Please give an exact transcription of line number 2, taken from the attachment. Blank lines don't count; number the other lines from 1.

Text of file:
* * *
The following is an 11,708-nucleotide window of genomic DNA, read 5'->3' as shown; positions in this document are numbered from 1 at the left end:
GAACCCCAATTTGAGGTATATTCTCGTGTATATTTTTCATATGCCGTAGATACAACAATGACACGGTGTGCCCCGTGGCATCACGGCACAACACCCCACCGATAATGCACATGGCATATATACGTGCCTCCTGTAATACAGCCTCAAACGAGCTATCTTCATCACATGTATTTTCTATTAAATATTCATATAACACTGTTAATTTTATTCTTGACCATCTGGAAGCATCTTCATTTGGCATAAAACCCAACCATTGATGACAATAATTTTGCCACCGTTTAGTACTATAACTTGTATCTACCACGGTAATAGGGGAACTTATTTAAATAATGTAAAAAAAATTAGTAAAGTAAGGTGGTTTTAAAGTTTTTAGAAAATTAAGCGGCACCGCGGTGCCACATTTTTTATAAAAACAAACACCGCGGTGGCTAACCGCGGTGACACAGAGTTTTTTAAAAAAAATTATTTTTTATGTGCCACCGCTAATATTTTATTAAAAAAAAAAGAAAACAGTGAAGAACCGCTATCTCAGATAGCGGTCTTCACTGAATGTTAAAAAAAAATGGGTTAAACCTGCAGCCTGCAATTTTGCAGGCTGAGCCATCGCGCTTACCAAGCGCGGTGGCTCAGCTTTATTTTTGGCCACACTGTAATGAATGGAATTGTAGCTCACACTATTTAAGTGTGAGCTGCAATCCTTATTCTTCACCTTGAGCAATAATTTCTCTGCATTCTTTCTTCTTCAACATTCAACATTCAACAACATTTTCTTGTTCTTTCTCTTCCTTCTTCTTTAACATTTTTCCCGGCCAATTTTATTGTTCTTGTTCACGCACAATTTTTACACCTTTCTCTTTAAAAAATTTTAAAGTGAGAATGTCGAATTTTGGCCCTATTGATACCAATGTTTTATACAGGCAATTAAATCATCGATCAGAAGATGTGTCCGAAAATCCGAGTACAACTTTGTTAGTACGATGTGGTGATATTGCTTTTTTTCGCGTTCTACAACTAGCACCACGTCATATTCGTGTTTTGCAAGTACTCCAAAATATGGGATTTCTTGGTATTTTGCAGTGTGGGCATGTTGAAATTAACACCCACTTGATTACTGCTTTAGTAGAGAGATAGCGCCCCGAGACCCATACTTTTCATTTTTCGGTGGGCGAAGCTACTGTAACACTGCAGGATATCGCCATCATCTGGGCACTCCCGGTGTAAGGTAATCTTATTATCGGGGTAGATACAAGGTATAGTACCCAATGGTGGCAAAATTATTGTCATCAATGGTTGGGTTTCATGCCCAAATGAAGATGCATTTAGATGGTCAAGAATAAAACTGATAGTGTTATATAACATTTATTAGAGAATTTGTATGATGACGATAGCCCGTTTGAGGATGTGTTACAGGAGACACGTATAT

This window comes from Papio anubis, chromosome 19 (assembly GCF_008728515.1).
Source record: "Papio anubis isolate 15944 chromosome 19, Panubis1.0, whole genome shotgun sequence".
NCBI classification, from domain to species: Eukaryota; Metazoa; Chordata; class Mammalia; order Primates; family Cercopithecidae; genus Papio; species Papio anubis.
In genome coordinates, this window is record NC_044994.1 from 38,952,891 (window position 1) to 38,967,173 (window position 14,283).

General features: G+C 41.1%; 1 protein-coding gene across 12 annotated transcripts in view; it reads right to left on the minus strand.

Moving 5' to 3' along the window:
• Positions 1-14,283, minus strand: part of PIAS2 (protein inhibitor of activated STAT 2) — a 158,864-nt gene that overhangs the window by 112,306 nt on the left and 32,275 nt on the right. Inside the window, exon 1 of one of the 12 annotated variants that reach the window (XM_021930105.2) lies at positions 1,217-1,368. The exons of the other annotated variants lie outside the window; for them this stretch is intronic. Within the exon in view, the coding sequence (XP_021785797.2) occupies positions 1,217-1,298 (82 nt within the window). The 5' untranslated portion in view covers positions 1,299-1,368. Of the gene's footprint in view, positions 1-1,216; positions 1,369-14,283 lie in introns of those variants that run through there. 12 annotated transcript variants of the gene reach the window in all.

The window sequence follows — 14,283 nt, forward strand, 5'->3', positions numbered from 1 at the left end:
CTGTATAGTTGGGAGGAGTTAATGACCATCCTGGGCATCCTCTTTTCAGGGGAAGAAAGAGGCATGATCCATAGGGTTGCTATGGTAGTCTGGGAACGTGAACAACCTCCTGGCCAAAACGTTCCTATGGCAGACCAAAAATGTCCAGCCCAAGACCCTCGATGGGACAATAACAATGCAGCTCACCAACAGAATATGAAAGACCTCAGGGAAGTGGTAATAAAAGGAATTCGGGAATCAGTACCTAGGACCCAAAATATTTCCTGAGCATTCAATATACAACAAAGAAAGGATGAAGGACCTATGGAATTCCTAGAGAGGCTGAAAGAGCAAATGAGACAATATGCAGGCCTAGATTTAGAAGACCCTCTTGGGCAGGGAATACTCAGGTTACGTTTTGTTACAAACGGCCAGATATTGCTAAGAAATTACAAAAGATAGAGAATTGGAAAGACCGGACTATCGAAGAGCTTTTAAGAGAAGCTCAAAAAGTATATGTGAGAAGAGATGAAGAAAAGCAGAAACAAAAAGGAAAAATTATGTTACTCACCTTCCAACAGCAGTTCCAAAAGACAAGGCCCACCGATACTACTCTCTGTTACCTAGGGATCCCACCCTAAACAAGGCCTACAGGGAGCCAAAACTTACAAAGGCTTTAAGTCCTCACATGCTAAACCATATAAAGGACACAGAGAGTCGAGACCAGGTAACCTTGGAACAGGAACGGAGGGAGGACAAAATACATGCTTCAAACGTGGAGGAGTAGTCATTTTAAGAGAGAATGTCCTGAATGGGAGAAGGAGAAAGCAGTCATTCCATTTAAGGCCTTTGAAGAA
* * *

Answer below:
GAACCCCAATTTGAGGTATATTCTCGTGTATATTTTTCATATGCCGTAGATACAACAATGACACGGTGTGCCCCGTGGCATCACGGCACAACACCCCACCGATAATGCACATGGCATATATACGTGCCTCCTGTAATACAGCCTCAAACGAGCTATCTTCATCACATGTATTTTCTATTAAATATTCATATAACACTGTTAATTTTATTCTTGACCATCTGGAAGCATCTTCATTTGGCATAAAACCCAACCATTGATGACAATAATTTTGCCACCGTTTAGTACTATAACTTGTATCTACCACGGTAATAGGGGAACTTATTTAAATAATGTAAAAAAAATTAGTAAAGTAAGGTGGTTTTAAAGTTTTTAGAAAATTAAGCGGCACCGCGGTGCCACATTTTTTATAAAAACAAACACCGCGGTGGCTAACCGCGGTGACACAGAGTTTTTTAAAAAAAATTATTTTTTATGTGCCACCGCTAATATTTTATTAAAAAAAAAAGAAAACAGTGAAGAACCGCTATCTCAGATAGCGGTCTTCACTGAATGTTAAAAAAAAATGGGTTAAACCTGCAGCCTGCAATTTTGCAGGCTGAGCCATCGCGCTTACCAAGCGCGGTGGCTCAGCTTTATTTTTGGCCACACTGTAATGAATGGAATTGTAGCTCACACTATTTAAGTGTGAGCTGCAATCCTTATTCTTCACCTTGAGCAATAATTTCTCTGCATTCTTTCTTCTTCAACATTCAACATTCAACAACATTTTCTTGTTCTTTCTCTTCCTTCTTCTTTAACATTTTTCCCGGCCAATTTTATTGTTCTTGTTCACGCACAATTTTTACACCTTTCTCTTTAAAAAATTTTAAAGTGAGAATGTCGAATTTTGGCCCTATTGATACCAATGTTTTATACAGGCAATTAAATCATCGATCAGAAGATGTGTCCGAAAATCCGAGTACAACTTTGTTAGTACGATGTGGTGATATTGCTTTTTTTCGCGTTCTACAACTAGCACCACGTCATATTCGTGTTTTGCAAGTACTCCAAAATATGGGATTTCTTGGTATTTTGCAGTGTGGGCATGTTGAAATTAACACCCACTTGATTACTGCTTTAGTAGAGAGATAGCGCCCCGAGACCCATACTTTTCATTTTTCGGTGGGCGAAGCTACTGTAACACTGCAGGATATCGCCATCATCTGGGCACTCCCGGTGTAAGGTAATCTTATTATCGGGGTAGATACAAGGTATAGTACCCAATGGTGGCAAAATTATTGTCATCAATGGTTGGGTTTCATGCCCAAATGAAGATGCATTTAGATGGTCAAGAATAAAACTGATAGTGTTATATAACATTTATTAGAGAATTTGTATGATGACGATAGCCCGTTTGAGGATGTGTTACAGGAGACACGTATAT